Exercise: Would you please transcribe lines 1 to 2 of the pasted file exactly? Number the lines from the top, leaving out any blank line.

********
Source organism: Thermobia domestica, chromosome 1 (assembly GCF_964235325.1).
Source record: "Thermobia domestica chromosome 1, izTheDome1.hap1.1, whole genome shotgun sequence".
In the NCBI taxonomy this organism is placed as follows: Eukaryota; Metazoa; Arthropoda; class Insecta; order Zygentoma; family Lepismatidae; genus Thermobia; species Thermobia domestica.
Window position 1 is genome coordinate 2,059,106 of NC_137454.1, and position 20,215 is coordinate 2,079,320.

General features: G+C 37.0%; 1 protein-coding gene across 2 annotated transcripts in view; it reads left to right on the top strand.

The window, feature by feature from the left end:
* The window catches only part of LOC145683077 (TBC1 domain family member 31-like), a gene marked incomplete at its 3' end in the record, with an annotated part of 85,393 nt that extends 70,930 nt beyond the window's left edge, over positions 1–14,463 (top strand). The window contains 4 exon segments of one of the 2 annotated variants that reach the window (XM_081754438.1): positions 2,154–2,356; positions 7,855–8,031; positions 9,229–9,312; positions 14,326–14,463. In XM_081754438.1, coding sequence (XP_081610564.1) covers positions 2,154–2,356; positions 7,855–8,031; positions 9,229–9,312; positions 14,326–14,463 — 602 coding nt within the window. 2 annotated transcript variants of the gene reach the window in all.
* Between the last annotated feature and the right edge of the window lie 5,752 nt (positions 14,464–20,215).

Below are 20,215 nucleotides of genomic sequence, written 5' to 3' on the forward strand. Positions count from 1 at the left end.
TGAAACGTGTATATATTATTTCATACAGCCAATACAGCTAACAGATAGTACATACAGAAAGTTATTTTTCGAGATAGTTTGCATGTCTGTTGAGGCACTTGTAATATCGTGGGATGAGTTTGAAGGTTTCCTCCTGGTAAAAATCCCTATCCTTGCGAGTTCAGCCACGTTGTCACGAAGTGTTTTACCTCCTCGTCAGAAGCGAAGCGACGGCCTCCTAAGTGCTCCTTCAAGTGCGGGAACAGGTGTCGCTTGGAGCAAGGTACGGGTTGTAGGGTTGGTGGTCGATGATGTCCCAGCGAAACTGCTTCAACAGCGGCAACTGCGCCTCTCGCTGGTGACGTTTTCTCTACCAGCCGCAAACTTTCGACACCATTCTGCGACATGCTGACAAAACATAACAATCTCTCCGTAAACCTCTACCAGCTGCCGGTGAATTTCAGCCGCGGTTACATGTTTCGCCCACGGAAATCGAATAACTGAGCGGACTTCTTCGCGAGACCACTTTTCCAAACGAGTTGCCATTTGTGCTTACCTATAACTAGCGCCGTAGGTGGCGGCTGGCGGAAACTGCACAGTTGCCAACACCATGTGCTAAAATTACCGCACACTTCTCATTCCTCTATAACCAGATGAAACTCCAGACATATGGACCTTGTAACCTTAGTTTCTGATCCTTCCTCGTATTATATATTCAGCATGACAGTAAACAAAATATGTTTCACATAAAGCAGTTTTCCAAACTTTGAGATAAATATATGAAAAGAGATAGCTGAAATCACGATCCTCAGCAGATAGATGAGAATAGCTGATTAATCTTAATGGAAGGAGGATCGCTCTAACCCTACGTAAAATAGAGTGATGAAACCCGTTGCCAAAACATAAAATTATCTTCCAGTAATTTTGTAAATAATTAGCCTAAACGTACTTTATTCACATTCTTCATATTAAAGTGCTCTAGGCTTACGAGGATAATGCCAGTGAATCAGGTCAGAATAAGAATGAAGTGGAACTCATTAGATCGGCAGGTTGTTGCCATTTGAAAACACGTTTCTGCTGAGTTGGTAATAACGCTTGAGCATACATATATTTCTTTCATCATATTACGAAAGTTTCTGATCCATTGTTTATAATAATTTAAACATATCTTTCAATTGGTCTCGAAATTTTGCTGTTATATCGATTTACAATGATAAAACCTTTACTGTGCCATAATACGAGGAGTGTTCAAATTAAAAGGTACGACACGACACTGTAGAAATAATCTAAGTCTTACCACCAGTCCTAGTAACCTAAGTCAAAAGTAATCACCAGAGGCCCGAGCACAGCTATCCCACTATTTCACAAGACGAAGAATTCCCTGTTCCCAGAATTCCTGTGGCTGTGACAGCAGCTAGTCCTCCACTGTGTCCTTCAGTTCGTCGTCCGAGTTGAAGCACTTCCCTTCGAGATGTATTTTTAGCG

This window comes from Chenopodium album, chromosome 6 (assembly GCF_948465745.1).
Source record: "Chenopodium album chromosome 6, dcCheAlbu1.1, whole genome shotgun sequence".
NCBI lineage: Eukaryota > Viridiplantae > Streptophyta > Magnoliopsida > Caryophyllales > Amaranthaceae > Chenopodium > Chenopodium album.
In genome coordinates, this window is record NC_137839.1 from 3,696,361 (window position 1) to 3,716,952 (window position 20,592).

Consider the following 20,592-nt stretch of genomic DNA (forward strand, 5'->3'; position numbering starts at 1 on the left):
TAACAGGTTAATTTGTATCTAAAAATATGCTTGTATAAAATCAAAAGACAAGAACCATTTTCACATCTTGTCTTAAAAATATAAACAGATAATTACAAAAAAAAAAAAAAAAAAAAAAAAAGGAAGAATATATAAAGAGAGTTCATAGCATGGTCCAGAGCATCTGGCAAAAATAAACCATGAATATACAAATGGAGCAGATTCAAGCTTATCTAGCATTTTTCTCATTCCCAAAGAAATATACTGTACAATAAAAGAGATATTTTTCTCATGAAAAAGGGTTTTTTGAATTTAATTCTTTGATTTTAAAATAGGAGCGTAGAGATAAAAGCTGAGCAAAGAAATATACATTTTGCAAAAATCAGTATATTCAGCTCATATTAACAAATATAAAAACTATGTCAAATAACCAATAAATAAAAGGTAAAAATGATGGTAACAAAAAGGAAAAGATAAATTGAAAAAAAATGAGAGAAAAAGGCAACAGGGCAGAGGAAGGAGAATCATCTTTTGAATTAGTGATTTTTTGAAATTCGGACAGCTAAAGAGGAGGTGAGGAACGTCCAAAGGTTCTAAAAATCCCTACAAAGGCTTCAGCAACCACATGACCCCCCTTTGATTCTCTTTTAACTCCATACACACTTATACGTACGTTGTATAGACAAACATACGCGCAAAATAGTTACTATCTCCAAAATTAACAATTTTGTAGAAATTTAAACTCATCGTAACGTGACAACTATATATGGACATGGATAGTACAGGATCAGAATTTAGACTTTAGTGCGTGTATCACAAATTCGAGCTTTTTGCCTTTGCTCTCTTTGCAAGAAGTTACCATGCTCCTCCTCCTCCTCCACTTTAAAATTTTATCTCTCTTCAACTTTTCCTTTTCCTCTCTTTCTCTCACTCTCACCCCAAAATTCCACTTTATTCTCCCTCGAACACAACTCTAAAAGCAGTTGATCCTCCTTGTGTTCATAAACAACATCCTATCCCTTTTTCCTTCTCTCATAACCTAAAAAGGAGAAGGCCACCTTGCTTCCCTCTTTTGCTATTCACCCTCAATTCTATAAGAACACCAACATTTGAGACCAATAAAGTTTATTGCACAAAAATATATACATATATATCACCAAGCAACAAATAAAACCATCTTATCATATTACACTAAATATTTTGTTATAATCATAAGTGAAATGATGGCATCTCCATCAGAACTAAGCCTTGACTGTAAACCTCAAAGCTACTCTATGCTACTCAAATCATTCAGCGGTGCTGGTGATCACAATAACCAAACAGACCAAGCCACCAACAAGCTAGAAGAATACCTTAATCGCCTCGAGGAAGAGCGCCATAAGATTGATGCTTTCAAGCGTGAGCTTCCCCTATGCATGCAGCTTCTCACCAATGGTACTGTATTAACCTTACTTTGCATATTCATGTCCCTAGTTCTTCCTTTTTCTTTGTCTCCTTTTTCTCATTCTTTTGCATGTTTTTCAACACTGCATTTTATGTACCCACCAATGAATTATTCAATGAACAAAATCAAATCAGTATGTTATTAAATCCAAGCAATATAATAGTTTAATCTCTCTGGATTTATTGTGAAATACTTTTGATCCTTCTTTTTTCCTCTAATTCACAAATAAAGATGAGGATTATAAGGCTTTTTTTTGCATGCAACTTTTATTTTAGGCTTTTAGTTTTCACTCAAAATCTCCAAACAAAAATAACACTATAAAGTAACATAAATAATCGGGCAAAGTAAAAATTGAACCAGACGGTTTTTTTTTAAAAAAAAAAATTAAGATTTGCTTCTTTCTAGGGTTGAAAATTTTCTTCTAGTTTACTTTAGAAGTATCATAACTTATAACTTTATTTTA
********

Source organism: Thermobia domestica, chromosome 1 (assembly GCF_964235325.1).
Source record: "Thermobia domestica chromosome 1, izTheDome1.hap1.1, whole genome shotgun sequence".